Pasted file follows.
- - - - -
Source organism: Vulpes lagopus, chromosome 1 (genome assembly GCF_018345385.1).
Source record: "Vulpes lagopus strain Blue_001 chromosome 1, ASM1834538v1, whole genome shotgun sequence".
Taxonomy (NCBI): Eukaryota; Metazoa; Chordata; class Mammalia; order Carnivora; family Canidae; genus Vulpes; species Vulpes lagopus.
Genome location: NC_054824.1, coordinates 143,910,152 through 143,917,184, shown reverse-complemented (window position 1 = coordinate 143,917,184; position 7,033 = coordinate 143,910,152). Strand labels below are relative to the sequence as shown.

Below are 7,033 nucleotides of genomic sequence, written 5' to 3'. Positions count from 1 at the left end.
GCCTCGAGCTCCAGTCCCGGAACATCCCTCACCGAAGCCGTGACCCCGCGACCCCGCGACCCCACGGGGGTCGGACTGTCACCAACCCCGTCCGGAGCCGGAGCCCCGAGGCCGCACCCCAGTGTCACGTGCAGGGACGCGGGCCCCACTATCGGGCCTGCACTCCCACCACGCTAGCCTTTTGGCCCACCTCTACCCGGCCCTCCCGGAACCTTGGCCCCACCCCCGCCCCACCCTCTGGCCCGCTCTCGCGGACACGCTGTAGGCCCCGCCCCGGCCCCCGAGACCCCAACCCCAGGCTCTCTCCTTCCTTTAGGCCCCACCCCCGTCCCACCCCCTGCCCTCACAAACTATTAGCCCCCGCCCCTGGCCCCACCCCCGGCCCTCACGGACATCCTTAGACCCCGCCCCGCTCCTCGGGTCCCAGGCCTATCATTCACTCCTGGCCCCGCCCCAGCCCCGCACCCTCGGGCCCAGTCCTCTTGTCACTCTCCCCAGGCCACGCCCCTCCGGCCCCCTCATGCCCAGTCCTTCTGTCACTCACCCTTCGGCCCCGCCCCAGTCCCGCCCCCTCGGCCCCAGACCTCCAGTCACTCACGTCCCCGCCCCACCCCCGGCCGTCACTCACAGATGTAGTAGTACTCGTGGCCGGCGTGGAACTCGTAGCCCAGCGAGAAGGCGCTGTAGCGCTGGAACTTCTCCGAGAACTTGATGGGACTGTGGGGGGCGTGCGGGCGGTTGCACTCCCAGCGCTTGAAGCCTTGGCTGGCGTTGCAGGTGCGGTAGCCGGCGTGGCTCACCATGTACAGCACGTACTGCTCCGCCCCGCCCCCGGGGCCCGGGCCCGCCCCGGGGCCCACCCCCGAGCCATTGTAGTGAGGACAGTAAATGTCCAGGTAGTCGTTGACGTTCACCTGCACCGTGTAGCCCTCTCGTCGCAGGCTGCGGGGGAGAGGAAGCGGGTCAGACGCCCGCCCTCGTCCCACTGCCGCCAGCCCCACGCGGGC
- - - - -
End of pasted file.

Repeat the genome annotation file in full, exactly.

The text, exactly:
Source organism: Vulpes lagopus, chromosome 1 (genome assembly GCF_018345385.1).
Source record: "Vulpes lagopus strain Blue_001 chromosome 1, ASM1834538v1, whole genome shotgun sequence".
Taxonomy (NCBI): Eukaryota; Metazoa; Chordata; class Mammalia; order Carnivora; family Canidae; genus Vulpes; species Vulpes lagopus.
Genome location: NC_054824.1, coordinates 143,910,152 through 143,917,184, shown reverse-complemented (window position 1 = coordinate 143,917,184; position 7,033 = coordinate 143,910,152). Strand labels below are relative to the sequence as shown.

Below are 7,033 nucleotides of genomic sequence, written 5' to 3'. Positions count from 1 at the left end.
GCCTCGAGCTCCAGTCCCGGAACATCCCTCACCGAAGCCGTGACCCCGCGACCCCGCGACCCCACGGGGGTCGGACTGTCACCAACCCCGTCCGGAGCCGGAGCCCCGAGGCCGCACCCCAGTGTCACGTGCAGGGACGCGGGCCCCACTATCGGGCCTGCACTCCCACCACGCTAGCCTTTTGGCCCACCTCTACCCGGCCCTCCCGGAACCTTGGCCCCACCCCCGCCCCACCCTCTGGCCCGCTCTCGCGGACACGCTGTAGGCCCCGCCCCGGCCCCCGAGACCCCAACCCCAGGCTCTCTCCTTCCTTTAGGCCCCACCCCCGTCCCACCCCCTGCCCTCACAAACTATTAGCCCCCGCCCCTGGCCCCACCCCCGGCCCTCACGGACATCCTTAGACCCCGCCCCGCTCCTCGGGTCCCAGGCCTATCATTCACTCCTGGCCCCGCCCCAGCCCCGCACCCTCGGGCCCAGTCCTCTTGTCACTCTCCCCAGGCCACGCCCCTCCGGCCCCCTCATGCCCAGTCCTTCTGTCACTCACCCTTCGGCCCCGCCCCAGTCCCGCCCCCTCGGCCCCAGACCTCCAGTCACTCACGTCCCCGCCCCACCCCCGGCCGTCACTCACAGATGTAGTAGTACTCGTGGCCGGCGTGGAACTCGTAGCCCAGCGAGAAGGCGCTGTAGCGCTGGAACTTCTCCGAGAACTTGATGGGACTGTGGGGGGCGTGCGGGCGGTTGCACTCCCAGCGCTTGAAGCCTTGGCTGGCGTTGCAGGTGCGGTAGCCGGCGTGGCTCACCATGTACAGCACGTACTGCTCCGCCCCGCCCCCGGGGCCCGGGCCCGCCCCGGGGCCCACCCCCGAGCCATTGTAGTGAGGACAGTAAATGTCCAGGTAGTCGTTGACGTTCACCTGCACCGTGTAGCCCTCTCGTCGCAGGCTGCGGGGGAGAGGAAGCGGGTCAGACGCCCGCCCTCGTCCCACTGCCGCCAGCCCCACGCGGGC